I recently had a need to rewrite a git repository’s history. This isn’t generally a very good idea, though it is useful if your repository contains files it should not (such as unneeded large binary files or copyrighted material). I also am using it because I had a branch where I only wanted to merge a subset of files back into master (though there are probably better ways of doing this). Anyway, it is not very hard to rewrite history thanks to the excellent git-filter-branch tool which comes with git. However, if your goal was to reduce a large repository’s size then git-filter-branch does not quite finish the job since it makes temporary backups of the filtered out files. To remove those, you need to do a little more work. To make it easier to permanently remove files, I wrapped it in a little bash script git-remove-history (also shown below) — simply go to the root of your repository and run the script with the list of files you want to delete and it will do the rest. There is an interesting thread about doing this here on KernelTrap.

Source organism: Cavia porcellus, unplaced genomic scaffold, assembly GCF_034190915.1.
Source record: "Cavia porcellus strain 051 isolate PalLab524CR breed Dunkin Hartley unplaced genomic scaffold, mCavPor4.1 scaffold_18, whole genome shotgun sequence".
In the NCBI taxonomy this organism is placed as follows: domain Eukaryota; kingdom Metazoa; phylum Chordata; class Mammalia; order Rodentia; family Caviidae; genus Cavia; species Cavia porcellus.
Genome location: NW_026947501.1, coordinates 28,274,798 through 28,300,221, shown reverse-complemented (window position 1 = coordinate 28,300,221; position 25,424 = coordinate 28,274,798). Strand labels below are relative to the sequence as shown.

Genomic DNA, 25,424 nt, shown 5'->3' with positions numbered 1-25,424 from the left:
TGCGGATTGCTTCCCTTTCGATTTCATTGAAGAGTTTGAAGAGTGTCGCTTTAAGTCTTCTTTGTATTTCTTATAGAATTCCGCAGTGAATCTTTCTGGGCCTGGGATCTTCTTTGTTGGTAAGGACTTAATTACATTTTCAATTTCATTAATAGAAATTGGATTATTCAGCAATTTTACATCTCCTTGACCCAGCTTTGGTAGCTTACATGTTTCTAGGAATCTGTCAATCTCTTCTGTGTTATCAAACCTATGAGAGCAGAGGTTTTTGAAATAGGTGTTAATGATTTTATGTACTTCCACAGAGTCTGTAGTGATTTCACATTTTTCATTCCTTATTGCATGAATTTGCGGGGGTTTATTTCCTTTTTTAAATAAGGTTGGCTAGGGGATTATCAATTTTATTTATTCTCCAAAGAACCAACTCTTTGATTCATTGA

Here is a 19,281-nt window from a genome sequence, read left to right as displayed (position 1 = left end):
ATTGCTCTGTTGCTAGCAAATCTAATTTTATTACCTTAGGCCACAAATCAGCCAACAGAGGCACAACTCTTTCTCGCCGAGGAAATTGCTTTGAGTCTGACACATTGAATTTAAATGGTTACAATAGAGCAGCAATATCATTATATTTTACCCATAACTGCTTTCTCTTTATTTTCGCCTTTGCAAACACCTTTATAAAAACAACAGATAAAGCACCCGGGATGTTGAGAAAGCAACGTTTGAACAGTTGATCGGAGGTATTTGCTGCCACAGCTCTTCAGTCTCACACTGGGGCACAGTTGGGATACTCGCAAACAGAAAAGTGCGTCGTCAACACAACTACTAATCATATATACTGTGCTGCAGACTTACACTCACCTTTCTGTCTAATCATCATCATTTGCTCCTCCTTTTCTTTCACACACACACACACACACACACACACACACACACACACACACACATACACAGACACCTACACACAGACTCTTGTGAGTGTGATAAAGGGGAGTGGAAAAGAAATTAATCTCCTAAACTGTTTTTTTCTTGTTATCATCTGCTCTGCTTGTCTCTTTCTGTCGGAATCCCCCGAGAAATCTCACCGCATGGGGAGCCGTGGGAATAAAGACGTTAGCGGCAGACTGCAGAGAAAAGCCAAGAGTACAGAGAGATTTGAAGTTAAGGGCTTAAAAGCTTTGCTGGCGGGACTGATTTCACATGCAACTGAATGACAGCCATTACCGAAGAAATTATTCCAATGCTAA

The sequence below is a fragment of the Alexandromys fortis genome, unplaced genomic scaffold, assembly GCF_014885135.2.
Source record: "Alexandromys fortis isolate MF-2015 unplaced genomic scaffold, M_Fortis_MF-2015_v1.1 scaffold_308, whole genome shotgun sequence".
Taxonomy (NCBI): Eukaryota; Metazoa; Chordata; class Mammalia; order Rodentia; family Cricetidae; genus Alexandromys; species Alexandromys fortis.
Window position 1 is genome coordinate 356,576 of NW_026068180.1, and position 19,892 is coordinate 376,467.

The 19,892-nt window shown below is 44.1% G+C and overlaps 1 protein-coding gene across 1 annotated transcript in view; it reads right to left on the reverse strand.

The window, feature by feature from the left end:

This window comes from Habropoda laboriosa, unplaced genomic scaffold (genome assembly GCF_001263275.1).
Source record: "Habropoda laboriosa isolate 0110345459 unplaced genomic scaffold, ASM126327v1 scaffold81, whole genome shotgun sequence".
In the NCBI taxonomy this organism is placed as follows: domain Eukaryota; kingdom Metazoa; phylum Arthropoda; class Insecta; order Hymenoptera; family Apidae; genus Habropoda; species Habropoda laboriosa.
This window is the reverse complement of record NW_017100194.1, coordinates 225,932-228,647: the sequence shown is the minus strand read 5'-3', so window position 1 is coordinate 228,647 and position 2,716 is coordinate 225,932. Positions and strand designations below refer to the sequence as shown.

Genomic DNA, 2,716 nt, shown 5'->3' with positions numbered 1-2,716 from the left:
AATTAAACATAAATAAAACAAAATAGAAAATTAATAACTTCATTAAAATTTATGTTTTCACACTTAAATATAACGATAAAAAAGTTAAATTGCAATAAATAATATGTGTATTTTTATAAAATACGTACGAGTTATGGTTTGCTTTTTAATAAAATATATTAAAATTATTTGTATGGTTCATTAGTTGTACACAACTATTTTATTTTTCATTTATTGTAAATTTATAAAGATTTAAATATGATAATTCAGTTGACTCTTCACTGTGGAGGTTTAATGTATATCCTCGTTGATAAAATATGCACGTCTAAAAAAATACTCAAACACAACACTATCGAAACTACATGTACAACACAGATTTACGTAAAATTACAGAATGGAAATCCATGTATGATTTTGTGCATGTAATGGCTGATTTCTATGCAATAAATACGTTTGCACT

#!/bin/bash set -o errexit # Author: David Underhill # Script to permanently delete files/folders from your git repository. To use # it, cd to your repository's root and then run the script with a list of paths # you want to delete, e.g., git-delete-history path1 path2 if [ $# -eq 0 ]; then exit 0 fi # make sure we're at the root of git repo if [ ! -d .git ]; then echo "Error: must run this script from the root of a git repository" exit 1 fi # remove all paths passed as arguments from the history of the repo files=$@ git filter-branch --index-filter "git rm -rf --cached --ignore-unmatch $files" HEAD # remove the temporary history git-filter-branch otherwise leaves behind for a long time rm -rf .git/refs/original/ && git reflog expire --all && git gc --aggressive --prune